Is there a "best practice" way to identify a network?
A portable computer may be connected to one of several networks (home, office, public hotspot ...). Ideally it would identify the network and configure itself accordingly (mount specific networked file systems, start sshd or not ...).
Thinking so far ...
- The network's IP address is next to useless with so many networks being 192.168.1.0/24 or similar.
- Nodes at specific addresses with specific services is too detailed, cumbersome to maintain and anyway such nodes may not be up.
- Perhaps the best way to identify a network is by the MAC address(es) of its gateway(s) -- and their IP addresses are conveniently given by the DHCP server.
But how to get the MAC addresses? nmap will do it but takes ~14 seconds; too long. rarp is obsolete, according to its man page: "This program is obsolete. From version 2.3, the Linux kernel no longer contains RARP support. For a replacement RARP daemon, see ftp://ftp.dementia.org/pub/net-tools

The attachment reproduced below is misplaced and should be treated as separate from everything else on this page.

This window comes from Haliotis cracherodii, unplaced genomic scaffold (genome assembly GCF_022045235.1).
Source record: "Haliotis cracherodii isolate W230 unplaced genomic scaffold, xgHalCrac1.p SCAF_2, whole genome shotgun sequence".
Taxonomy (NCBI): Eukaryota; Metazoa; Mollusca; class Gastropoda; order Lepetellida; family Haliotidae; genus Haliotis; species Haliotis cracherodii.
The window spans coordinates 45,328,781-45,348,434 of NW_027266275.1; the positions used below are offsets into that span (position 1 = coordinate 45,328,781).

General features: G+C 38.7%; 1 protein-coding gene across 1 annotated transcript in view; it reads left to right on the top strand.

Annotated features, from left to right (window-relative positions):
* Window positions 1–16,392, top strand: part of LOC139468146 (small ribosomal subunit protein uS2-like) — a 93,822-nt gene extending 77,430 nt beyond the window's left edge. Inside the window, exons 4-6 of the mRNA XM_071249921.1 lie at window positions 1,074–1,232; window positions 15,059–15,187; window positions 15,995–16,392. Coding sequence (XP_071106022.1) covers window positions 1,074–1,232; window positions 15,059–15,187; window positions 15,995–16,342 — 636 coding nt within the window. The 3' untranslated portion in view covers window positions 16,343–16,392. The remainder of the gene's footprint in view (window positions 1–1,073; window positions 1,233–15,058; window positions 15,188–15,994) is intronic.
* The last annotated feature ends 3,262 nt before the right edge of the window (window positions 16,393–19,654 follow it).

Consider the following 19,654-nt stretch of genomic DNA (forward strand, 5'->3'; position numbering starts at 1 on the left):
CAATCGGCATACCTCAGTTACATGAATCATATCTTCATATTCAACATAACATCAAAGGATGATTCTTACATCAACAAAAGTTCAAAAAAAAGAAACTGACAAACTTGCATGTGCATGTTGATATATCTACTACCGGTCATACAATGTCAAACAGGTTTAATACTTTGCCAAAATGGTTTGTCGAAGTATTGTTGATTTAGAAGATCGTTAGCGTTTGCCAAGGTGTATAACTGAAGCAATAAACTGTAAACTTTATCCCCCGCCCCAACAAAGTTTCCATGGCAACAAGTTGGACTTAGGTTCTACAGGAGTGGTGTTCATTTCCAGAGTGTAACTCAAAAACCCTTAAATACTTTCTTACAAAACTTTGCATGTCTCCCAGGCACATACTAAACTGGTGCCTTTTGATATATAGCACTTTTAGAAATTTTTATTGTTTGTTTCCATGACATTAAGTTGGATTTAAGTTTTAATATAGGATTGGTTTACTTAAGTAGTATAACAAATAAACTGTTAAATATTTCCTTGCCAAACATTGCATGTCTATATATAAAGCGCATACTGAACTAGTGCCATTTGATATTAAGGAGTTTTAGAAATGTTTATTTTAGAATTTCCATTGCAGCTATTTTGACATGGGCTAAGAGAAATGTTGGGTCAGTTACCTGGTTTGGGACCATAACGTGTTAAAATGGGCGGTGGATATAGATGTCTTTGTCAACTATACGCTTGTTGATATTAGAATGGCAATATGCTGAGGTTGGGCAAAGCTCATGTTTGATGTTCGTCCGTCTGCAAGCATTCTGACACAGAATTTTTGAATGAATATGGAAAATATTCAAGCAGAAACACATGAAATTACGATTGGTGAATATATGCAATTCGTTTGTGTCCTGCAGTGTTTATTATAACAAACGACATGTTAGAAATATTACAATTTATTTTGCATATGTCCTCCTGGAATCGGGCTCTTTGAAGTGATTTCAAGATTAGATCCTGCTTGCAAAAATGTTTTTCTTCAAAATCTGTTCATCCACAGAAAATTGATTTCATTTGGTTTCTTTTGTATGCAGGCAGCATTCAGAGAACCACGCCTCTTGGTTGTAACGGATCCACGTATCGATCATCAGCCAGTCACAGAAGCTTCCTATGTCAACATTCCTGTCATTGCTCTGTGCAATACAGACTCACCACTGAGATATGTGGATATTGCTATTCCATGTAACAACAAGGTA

" (address did not load).
Failing a gateway's MAC solution I did try setting the home LAN to the deliberately obscure 10.35.136.0/28 but was unable to ping the WAN default gateway or DNS server from 10.35.136.7 via LAN gateway 10.35.136.1. Could ping the gateway. Maybe too obscure for the ADSL modem/router? Or netadmin error?
In case it matters, I'm not looking for a very secure solution, more of a practicable convenience.